the logo

International student perspective: finding a community at university

Kinga Rolak, originally from Poland and now studying in the UK, shares her top tips and advice on how to maintain your identity and unique spark at university 

    Kinga Rolak's avatar

    Kinga Rolak

    Law LLB student at the University of Leeds
    November 7 2022
    Law Students


    Starting university was particularly challenging as I had very little idea of what to expect. As the first in my family to go to university and without any older siblings to look up to, I didn’t have anyone to go to for advice. Starting university in 2020, unaware that the country was about to enter a second lockdown, I was unsure how to go about making friends under the challenging circumstances.  

    After getting my UK student visa, my move to the UK from Poland was a big culture shock, particularly moving to the Lake District, where the community is not very diverse, so, unfortunately, my experience did not leave much room for keeping my identity.  

    BMI CTA Wide
    THE Student
    Step into your future: attend our events

    I found settling into university a lot easier – being on a vibrant and lively campus allowed me to build up the courage to connect with like-minded people. Meeting people from different countries with a similar background to my own made me feel less alone when entering a new environment with very different responsibilities and expectations, and moving away from my immediate family for the first time. 

    To help find your sense of identity at university, I would encourage all students to take part in societies.  

    There will be many societies for you to choose from and you may be able to start your own society. I would encourage this if you feel that none of the societies available suit your interests and your sense of identity. For example, at my university (the University of Leeds) the Student Union runs more than 300 student-led clubs and societies, so there is lots of opportunity to find new interests and hobbies that shape your identity. Clubs include anything from skydiving to coffee society.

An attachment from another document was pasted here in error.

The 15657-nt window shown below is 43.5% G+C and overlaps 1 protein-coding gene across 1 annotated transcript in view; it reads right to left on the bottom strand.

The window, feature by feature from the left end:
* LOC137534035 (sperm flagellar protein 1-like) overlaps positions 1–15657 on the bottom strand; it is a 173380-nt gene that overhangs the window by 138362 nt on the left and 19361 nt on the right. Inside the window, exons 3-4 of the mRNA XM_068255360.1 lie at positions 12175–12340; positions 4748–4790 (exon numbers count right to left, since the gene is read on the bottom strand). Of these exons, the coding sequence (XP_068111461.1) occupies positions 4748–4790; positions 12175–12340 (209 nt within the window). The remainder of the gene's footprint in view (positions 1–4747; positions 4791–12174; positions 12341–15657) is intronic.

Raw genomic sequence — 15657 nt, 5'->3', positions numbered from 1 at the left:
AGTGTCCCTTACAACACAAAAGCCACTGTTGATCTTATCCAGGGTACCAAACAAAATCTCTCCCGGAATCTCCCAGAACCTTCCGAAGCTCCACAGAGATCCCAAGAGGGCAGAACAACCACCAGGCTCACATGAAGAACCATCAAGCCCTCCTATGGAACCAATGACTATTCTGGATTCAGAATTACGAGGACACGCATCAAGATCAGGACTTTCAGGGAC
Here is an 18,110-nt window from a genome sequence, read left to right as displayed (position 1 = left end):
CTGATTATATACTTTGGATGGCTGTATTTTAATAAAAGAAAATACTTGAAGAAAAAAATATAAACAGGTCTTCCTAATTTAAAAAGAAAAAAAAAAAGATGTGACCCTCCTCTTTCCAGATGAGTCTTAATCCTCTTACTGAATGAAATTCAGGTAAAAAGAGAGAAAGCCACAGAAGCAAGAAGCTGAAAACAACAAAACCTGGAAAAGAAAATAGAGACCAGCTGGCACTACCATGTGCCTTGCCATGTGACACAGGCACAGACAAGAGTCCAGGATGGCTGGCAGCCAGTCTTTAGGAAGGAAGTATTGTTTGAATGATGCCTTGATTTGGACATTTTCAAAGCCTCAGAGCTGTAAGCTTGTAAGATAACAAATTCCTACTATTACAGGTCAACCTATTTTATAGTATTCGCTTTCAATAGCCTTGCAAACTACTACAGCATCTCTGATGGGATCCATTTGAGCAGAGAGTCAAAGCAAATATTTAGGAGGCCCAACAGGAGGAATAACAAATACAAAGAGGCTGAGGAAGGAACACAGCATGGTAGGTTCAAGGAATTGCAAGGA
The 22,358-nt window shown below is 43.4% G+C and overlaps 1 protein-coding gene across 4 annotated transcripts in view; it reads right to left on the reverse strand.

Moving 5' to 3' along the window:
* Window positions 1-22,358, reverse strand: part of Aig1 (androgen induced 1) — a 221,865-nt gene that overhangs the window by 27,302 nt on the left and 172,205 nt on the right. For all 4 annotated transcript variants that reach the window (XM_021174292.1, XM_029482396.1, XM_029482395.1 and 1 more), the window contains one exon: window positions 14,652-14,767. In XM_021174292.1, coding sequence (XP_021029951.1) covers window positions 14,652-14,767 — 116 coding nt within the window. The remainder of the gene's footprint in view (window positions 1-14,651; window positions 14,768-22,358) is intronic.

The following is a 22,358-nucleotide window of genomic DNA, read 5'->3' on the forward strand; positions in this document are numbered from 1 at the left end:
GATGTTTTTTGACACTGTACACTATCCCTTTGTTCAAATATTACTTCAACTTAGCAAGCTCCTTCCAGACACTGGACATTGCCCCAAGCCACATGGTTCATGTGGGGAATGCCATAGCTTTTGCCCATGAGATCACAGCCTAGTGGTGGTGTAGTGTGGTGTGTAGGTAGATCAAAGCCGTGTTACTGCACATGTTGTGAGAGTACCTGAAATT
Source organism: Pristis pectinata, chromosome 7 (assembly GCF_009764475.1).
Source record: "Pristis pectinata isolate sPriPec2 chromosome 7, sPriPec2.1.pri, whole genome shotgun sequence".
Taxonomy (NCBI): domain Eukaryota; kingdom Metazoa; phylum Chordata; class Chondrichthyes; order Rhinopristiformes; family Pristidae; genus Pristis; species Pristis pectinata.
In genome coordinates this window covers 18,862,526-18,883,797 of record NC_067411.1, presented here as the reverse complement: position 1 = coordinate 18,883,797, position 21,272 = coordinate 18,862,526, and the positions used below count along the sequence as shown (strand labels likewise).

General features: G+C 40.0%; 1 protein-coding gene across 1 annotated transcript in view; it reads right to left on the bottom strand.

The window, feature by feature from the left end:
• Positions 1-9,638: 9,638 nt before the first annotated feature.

I have been part of the Polish society since my first year of university and this became my “home away from home”. The society organises traditional Polish events such as Wigilia, which is a Christmas celebration, and tłusty czwartek, which marks the last Thursday before Lent.  

    Best universities in the UK for law degrees
    What can you do with a law degree?
    How does the university system work in the UK?

    I also joined yoga society, as yoga was something I started in lockdown for mental health reasons. It was important for me to carry this on as an escape from the many different pressures surrounding university life.  

    I also started a new hobby in my final year, pole dancing, which was something out of my comfort zone, but has been a great way to make new friends and it has been beneficial for my mental health to have regular and consistent classes to attend. 

    I have been passionate about feminism from a young age. I knew I wanted to study law at university to fight the gender injustices within the legal system. Growing up in a single-parent household, my mother is a great inspiration to me. I felt that it was important for me to achieve good grades to get into university and take up every opportunity I am given.  

    When I heard there was a female empowerment student initiative, Women Breaking Barriers, within the school of law, I knew immediately that this was something I had to be an active part of, and I joined the committee in my first year.  

    There are many gender injustices within the legal career world, with only 23 per cent of equity partners in law firms being women. I aim to help change this by increasing female involvement within the legal industry wherever possible. I wish to support young girls who feel incapable of undertaking a law degree due to the societal pressures of stereotypical gender roles and encourage them to look beyond these outdated expectations.  

    Being on the committee has helped me find my sense of community and meet inspirational women from a diverse range of backgrounds. As president in my final year, I have been able to play a more active role in organising events such as inviting “legal influencers” to talk about their unconventional journeys to a legal career, which has been eye-opening, and it has been heart-warming to hear students say that the events have had a positive and motivating impact on them. 

    I hope you will settle into university easily and find your sense of community, just remember to keep your individuality and not follow the crowd.

    You may also like

    UK student visa

    Everything international students need to know about UK student visas

    This guide to UK student visas details everything you need to know about deadlines, costs, language requirements and post-study work options

    February 19 2024
    sticky sign up

    Register free and enjoy extra benefits